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Nobels are ringing for Klara

New Fiction from a Nobel Laureate ッ

By Kazuo Ishiguro

Faber & Faber

I confess there is dishonesty at play in my assessment of Ishiguro’s middling Klara and the Sun. I enjoyed the book – it tickled some parts of me, on a rudimentary level. But his Nobel victory-lap falls short of the standard of a Laureate. Therefore, I’m going to be far more critical than I probably should be.

Perhaps it would be a greater dishonesty not to elucidate these flaws. And it does beg another question: should acclaimed and established authors be given a free pass off the back of their past achievements? Surely not. Acclaim should be earned, not given away like a Julian Barnes novel to a charity shop. But the literary establishment is often guilty of letting certain missteps drift by unpunished.

Personally, I’m also the forgiving sort. And conceptually, Klara sets us salivating. The novel has a science fiction window dressing, and Ishiguro goes for an AI narrator: Klara. Klara is an Artificial Friend (or AF), with an ‘appetite for learning and observing’. She is bought by Josie, a child who suffers from bouts of an unnamed sickness.

Ishiguro slips into his narrator like a second skin, only Klara is no multifaceted Nexus-6, she’s not even a chirpy Wall-E. She is – whisper it – a pretty boring robot. But plot can make up for shortcomings of character and voice, and the circumstance of Josie’s deteriorating health lights a fuse. And in that, coupled with Klara’s misunderstanding of rather rudimentary astrophysics, we have the makings of a story.

This misunderstanding stems from the AFs solar-powered design. By Ishiguro’s reckoning, this would instigate the deification of the Sun by AFs: ‘the big thing, silently understood by us all, was the Sun and his nourishment’. Klara seeks this nourishment for Josie and heads where the Sun disappears on the horizon, believing that is His ‘resting place’. And there she makes a pact with the Sun: to destroy what she knows as the ‘Cootings machine’, a tool used by road workers she believes is causing unchecked pollution. In exchange for the destruction of this machine, Klara maintains that the Sun will heal Josie.

Ishiguro has a wider point here about the importance of natural systems, and the need to protect them from the impact of humankind. But that is the extent of the ecological thrust: Sun is good, Pollution is bad. Ishiguro is not wrong, but he’s also a Nobel Prize winner.

There should surely be more depth, and this lack of nuance is no anomaly. Ishiguro opts for simplicity of narration and story, forgoing thematic complexity. Plenty of threads are dangled – ecological, sociological, economic – all teasing, waiting to be pulled. But many of these threads stay, frustratingly, spooled.

Of course, you might argue that great novels leave gaps. And you’d be right. The onus is on an acute reader to determine what stray meaning lurks in the shadows. But I struggled to find much in Klara not found elsewhere.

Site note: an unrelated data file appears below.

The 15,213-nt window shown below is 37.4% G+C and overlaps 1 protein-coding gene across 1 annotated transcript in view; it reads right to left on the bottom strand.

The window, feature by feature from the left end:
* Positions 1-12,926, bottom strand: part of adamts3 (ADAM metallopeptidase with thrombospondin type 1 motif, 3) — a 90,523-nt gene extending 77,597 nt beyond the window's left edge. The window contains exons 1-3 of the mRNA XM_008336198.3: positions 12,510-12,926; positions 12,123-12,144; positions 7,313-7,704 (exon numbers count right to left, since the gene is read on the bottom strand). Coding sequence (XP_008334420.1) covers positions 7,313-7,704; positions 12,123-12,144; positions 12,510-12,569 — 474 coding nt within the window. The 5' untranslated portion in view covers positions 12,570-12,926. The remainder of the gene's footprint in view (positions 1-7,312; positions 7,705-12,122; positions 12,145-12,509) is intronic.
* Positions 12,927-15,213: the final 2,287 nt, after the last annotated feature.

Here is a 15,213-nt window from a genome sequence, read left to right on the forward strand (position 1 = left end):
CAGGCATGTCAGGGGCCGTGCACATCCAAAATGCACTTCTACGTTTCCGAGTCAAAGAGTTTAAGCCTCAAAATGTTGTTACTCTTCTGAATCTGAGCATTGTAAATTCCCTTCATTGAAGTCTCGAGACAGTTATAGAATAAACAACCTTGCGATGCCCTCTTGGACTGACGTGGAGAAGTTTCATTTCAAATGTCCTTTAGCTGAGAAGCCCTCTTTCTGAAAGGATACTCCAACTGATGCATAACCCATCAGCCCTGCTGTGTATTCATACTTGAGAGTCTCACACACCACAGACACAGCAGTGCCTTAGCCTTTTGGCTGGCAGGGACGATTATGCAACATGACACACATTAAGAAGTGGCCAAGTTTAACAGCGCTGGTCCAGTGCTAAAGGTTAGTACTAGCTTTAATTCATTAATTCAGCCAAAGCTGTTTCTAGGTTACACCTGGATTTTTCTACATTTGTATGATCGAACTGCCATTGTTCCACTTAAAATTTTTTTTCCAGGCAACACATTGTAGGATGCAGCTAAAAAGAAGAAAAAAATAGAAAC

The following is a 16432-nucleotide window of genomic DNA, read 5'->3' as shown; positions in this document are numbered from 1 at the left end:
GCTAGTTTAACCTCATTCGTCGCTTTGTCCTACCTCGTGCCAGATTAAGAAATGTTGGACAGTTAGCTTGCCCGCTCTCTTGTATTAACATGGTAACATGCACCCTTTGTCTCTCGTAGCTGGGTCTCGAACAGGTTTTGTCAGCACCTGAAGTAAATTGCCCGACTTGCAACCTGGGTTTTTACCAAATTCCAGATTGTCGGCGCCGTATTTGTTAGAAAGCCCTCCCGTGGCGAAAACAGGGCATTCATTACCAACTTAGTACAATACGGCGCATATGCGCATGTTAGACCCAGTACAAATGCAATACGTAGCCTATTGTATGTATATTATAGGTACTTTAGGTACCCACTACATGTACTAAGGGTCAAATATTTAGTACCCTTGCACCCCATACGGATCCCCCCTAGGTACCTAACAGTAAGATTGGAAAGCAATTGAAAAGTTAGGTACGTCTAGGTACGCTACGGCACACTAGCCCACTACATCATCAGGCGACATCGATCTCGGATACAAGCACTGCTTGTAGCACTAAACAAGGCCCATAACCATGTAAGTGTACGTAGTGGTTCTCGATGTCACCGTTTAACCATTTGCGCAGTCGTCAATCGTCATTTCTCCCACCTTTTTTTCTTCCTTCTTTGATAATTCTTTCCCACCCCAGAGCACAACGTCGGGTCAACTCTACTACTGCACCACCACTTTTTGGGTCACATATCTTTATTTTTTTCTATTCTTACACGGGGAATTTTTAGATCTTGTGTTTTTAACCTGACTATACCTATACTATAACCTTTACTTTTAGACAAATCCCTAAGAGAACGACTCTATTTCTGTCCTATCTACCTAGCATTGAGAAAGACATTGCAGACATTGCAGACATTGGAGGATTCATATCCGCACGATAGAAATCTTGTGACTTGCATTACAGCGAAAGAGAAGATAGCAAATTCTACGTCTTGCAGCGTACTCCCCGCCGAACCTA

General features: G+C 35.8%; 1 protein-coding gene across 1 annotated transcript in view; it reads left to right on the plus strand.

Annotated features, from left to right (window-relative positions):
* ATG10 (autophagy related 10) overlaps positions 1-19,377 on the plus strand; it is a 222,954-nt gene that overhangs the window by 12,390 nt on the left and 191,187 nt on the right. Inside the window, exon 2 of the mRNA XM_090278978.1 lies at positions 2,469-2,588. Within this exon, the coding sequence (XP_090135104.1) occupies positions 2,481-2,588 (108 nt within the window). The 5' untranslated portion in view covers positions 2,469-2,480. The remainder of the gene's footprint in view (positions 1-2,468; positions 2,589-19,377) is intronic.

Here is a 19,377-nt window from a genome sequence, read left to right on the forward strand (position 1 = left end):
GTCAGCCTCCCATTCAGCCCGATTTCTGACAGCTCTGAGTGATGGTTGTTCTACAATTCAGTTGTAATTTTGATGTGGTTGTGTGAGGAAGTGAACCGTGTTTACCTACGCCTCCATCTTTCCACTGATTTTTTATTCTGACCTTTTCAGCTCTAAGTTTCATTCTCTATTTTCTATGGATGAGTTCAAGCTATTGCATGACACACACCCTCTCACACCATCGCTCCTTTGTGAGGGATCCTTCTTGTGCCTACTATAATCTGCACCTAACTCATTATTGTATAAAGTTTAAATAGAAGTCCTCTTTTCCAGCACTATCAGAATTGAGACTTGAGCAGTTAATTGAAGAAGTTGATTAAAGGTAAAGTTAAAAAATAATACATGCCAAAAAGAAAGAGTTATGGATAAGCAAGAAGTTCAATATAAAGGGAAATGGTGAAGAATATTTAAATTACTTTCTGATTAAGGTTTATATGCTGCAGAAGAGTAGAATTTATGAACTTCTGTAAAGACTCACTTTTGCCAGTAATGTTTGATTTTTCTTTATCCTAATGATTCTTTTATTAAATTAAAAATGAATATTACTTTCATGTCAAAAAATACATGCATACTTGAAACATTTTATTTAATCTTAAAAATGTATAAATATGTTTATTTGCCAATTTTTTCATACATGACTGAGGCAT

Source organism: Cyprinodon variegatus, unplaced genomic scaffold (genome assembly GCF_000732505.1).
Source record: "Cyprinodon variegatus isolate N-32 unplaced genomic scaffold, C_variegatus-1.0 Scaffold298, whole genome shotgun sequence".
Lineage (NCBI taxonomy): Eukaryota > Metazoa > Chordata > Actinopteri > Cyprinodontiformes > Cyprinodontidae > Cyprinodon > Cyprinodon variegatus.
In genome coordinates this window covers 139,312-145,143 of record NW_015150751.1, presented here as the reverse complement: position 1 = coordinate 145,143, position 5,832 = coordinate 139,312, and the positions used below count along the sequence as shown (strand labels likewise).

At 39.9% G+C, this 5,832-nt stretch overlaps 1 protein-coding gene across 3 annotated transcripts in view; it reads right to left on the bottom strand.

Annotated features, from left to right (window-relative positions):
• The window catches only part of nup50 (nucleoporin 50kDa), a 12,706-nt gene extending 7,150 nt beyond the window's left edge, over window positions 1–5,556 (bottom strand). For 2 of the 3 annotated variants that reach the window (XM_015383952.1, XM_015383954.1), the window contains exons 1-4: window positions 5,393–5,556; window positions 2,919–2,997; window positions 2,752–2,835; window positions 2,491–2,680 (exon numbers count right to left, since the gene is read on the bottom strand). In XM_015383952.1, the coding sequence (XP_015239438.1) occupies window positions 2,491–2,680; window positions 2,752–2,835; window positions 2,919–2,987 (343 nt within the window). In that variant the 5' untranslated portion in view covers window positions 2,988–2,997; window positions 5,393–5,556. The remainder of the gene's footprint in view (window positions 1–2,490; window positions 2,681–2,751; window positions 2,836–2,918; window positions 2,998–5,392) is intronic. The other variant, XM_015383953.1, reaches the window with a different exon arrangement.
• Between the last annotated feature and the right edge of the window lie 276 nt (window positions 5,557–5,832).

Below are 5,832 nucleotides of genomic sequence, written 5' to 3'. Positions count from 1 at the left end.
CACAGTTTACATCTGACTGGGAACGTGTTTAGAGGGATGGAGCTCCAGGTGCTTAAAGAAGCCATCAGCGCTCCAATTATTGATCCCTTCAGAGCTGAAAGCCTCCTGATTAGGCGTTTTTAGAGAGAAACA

At least (or so we’d be forgiven for thinking) a non-human narrator offers an outsider perspective on the essence of human experience. But before Klara can offer her wisdom, a conflict is already established between two strands of thought. Foremost is an essentialist understanding of human identity, as voiced by the character of Capaldi:

Our generation still carry the old feelings. A part of us refuses to let go. The part that wants to keep believing there’s something unreachable inside each of us. Something that’s unique and won’t transfer. But there’s nothing like that, we know that now. […] It’s not faith you need. Only rationality.

And to counter this is Josie’s Father’s wonderings about the existence of something unknowable in the human experience, something irreducible to components and blueprints:

Do you believe in the human heart? I don’t mean simply the organ, obviously. I’m speaking in the poetic sense. The human heart. Do you think there is such a thing? Something that makes each of us special and individual?

Now, there’s nothing particularly wrong with this. But this conflict is habitual for the genre – concealed in some form or another in Aldiss, in Dick, in almost every sci-fi film I’ve ever seen. Thumb through those vast depositories, pick away blindfolded – it’s everywhere. Surely a writer of Ishiguro’s experience knows this?

But not to be deterred by unoriginality on this, his search for truth, Ishiguro has one last swing. And wielding Klara’s left-field humanoid perspective with menacing intent, he gifts us another thesis. Klara – with ‘the most sophisticated understanding of any AF in this store,’ remember – whacks us with this perceptive number:

There was something very special, but it wasn’t inside Josie. It was inside those who loved her.

If this seems unsophisticated, that’s because it is. Klara is implanted with a child’s curiosity, a child’s understanding. It works when conveying awe at the Sun, or wonder while on a trip taken to a local waterfall, but it’s not exactly incisive on the big topics. It may be poignant for some, but for me it belongs in the lowly gutter of sentimental cliché. Klara brings nothing new to an age-old debate on human nature.

You might consider these harsh – even sacrilegious – criticisms directed toward a writer of Ishiguro’s status. Truthfully, there were parts of Klara I enjoyed – scattered chunks of plot, which filled a hole like warm porridge. But there was little nourishment. And these criticisms are hardly unjustified, because Ishiguro has set his own standard: he is a master of subtlety and restraint.

But Klara is too subtle: it’s simplistic. It’s words on a page for the sake of it. And there’s that question, relentless, hammering at my cranium like a two-day hangover: can I give Ishiguro a free pass?

Klara and the Sun
(UK: Faber & Faber, 2021)
Paperback, pp. 320

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